These questions festered inside my mind for months, and I brought them up to people I know connected with the MOA in some way. They did not know the answers. Well, there had to be a charter or some governing document, but where? One friend suggested I contact the MN Attorney General's office, which I did. The AG's office steered me to the Business Services area of the MN Secretary of State's office. I received a quick response from them regarding my questions: for a modest fee, I could obtain copies of the documents. All I needed to do was to go to this site, enter either the business's name or file number (that I received from the Secretary's office), choose what documents I wanted, pay the fee, and either I could download the documents immediately (if available) or the copies would be mailed to me. I ordered copies of the original filing of the Articles of Incorporation in 1907 and all subsequent amendments filed with the MN Secretary of State.
The documents arrived last Friday, much faster than expected. I had also expected documents with a lot of legalese but was pleasantly surprised that they were easy to read and understand. The photocopy quality on some was subpar, but with a magnifying glass, I could read them. In this post, I'd like to talk about the original Articles of Incorporation and subsequent amendments through 1977. In part 2, I'll talk about the 1991 amendment and its effect on the current Association. I've requested information from the MOA for this second part, as well as information from a former President, and once I have it, I'll write the second part. (You can find online the Articles of Incorporation and the Amendments, as well as the By-Laws, at the Save Our Symphony Minnesota website.)
ORIGINAL ARTICLES OF INCORPORATIONThis document begins "We, the undersigned, do hereby associate ourselves together, for the purpose of forming a corporation...." The date of filing with the MN Secretary of State was October 16, 1907, but the document was signed and notarized on September 11, 1907 by the first Board of Directors and witnessed by the first Music Director, Emil Oberhoffer, and the Notary Public. There are four Articles, summarized as follows:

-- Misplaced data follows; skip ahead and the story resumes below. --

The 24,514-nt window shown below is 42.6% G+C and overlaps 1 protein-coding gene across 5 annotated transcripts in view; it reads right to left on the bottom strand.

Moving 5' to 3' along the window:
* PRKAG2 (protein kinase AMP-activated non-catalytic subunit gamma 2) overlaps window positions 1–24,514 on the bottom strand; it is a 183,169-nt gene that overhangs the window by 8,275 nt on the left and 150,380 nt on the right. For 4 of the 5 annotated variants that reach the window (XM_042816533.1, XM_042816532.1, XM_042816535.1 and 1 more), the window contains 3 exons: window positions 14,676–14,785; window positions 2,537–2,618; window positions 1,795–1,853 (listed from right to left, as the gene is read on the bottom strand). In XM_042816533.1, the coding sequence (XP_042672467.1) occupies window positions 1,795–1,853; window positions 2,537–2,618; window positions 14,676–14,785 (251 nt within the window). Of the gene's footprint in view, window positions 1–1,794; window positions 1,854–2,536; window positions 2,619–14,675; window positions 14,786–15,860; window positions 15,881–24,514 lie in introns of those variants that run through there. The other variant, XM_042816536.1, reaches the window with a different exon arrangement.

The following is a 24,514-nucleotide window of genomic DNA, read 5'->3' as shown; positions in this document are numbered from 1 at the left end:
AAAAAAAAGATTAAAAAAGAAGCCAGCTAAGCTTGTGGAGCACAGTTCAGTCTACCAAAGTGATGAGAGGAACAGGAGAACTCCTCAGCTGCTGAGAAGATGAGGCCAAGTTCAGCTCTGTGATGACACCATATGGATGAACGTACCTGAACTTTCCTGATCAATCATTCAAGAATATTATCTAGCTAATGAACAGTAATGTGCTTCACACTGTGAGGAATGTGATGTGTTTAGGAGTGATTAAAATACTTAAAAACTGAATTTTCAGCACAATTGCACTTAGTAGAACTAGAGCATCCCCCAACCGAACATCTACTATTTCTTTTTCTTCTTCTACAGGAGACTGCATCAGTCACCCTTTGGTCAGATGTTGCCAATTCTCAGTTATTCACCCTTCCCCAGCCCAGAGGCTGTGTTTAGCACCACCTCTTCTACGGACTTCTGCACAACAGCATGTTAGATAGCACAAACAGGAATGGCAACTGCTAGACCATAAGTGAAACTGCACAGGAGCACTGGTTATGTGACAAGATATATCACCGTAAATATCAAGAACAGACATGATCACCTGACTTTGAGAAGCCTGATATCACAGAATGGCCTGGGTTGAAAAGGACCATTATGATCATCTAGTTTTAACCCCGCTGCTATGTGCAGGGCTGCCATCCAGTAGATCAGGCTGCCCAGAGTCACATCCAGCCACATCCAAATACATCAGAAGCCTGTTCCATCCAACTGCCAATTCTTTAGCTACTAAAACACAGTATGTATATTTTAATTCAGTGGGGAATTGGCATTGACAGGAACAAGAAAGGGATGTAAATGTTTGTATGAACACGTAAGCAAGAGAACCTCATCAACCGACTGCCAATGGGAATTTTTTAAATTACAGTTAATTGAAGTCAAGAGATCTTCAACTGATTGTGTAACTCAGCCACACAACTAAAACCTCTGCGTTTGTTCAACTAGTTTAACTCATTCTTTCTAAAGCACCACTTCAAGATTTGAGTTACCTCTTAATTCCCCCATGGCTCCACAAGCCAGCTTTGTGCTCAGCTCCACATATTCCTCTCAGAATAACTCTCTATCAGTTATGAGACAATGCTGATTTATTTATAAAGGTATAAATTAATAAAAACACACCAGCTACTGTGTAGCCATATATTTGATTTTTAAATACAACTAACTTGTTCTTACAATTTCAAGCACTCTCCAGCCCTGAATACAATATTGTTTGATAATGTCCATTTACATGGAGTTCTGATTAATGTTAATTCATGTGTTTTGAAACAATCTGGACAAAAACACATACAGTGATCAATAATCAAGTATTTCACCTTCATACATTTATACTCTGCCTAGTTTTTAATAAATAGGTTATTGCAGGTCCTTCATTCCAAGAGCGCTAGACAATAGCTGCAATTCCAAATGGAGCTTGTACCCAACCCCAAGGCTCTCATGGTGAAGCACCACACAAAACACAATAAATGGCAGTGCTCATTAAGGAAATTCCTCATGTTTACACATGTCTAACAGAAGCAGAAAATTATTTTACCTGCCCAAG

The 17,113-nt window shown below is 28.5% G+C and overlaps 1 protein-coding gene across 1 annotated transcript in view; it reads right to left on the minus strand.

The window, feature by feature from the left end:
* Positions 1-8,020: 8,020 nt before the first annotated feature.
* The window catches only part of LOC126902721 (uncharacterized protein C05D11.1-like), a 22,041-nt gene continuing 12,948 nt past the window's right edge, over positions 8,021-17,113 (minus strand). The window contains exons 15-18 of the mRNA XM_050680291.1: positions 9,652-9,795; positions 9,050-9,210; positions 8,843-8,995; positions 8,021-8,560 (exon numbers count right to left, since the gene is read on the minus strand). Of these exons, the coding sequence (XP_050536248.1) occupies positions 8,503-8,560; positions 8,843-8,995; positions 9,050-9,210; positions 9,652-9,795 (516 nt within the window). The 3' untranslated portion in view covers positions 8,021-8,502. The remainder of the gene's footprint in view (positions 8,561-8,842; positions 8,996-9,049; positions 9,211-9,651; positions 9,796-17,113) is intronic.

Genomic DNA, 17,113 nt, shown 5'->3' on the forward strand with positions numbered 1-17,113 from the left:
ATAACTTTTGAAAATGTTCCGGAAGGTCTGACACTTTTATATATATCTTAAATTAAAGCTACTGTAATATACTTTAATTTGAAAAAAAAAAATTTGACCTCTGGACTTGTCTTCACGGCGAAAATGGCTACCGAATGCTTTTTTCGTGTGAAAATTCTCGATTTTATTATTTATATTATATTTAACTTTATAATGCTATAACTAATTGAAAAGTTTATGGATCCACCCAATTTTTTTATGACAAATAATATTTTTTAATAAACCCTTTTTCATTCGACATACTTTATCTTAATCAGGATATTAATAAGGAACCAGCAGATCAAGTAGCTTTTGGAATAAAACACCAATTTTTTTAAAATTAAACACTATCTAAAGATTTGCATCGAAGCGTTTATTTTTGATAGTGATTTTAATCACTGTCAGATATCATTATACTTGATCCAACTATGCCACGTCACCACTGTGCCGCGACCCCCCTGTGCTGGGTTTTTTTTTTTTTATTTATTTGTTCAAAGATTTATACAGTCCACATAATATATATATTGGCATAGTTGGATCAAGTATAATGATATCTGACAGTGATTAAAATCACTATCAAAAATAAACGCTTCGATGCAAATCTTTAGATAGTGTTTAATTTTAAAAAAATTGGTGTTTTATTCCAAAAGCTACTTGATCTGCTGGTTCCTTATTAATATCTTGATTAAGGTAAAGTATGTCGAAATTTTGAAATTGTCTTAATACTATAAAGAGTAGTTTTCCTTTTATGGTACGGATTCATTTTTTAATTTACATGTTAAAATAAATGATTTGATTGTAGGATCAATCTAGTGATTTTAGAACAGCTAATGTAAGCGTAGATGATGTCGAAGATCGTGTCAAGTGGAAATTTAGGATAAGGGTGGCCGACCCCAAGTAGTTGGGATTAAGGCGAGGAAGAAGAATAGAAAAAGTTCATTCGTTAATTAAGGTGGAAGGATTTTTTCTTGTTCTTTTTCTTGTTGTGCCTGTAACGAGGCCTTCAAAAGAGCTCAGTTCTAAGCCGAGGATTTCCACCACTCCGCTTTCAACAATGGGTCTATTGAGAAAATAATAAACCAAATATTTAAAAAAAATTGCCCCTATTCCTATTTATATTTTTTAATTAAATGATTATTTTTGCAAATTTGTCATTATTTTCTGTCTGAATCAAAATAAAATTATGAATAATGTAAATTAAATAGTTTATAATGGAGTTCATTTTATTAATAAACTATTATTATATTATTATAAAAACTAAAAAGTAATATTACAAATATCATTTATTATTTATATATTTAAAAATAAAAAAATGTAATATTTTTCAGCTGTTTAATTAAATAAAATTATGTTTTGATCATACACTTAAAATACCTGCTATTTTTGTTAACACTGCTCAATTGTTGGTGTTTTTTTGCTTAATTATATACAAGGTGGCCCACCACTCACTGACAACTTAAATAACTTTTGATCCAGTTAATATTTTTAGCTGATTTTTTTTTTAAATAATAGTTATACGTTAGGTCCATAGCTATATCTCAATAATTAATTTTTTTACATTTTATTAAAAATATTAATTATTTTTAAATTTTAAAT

Article One: This article establishes the corporation's name: "The Orchestral Association of Minneapolis." Second, the general purpose: "the advancement of the knowledge and love of music, the education of musical taste, and the providing through concerts, lectures, and other means, the opportunities to hear, enjoy and understand the best music." Third, the general plan of operation to include giving concerts, lectures and other entertainments, and courses of instruction. They planned to charge for each activity but only a price to cover the expenses of each activity, "it being the intent of this corporation that it shall not be organized or exist for pecuniary profit." They were serious about maintaining a non-profit status for their corporation. Fourth, the location of this business in Minneapolis, MN.
Article Two: "Any person may become a member of this corporation by paying or obligating himself to pay to the corporation the sum of One Hundred ($100.00) Dollars per annum for any one or more years." The Association would have a membership, and one open to anyone -- as long as you could pay the "dues," you could be a member. This article also talks about the annual meetings of the membership, and that each member in good standing "shall be entitled to one vote in person or by proxy for each full one hundred ($100.00) dollars so paid...in that year." Anyone can lose their membership simply by not paying.